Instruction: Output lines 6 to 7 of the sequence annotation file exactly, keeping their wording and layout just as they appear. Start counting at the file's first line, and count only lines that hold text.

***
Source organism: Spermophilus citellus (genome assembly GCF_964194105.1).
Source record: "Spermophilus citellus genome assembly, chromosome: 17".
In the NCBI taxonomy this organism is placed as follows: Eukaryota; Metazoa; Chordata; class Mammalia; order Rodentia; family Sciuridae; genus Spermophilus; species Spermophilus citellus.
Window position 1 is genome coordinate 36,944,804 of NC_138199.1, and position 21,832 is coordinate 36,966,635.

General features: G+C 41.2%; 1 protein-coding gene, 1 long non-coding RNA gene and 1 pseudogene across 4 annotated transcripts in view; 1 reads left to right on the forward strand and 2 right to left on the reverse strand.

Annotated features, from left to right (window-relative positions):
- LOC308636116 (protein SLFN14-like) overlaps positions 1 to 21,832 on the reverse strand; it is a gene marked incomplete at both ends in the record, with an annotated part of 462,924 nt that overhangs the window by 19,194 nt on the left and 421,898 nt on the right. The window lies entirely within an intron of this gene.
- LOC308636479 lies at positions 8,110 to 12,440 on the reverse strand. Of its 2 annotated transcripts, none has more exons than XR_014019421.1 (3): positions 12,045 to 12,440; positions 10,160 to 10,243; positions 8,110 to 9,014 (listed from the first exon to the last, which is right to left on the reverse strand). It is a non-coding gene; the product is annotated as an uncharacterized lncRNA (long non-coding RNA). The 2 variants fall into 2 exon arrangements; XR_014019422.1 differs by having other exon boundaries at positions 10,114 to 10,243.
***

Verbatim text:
Annotated features, from left to right (window-relative positions):
- LOC308636116 (protein SLFN14-like) overlaps positions 1 to 21,832 on the reverse strand; it is a gene marked incomplete at both ends in the record, with an annotated part of 462,924 nt that overhangs the window by 19,194 nt on the left and 421,898 nt on the right. The window lies entirely within an intron of this gene.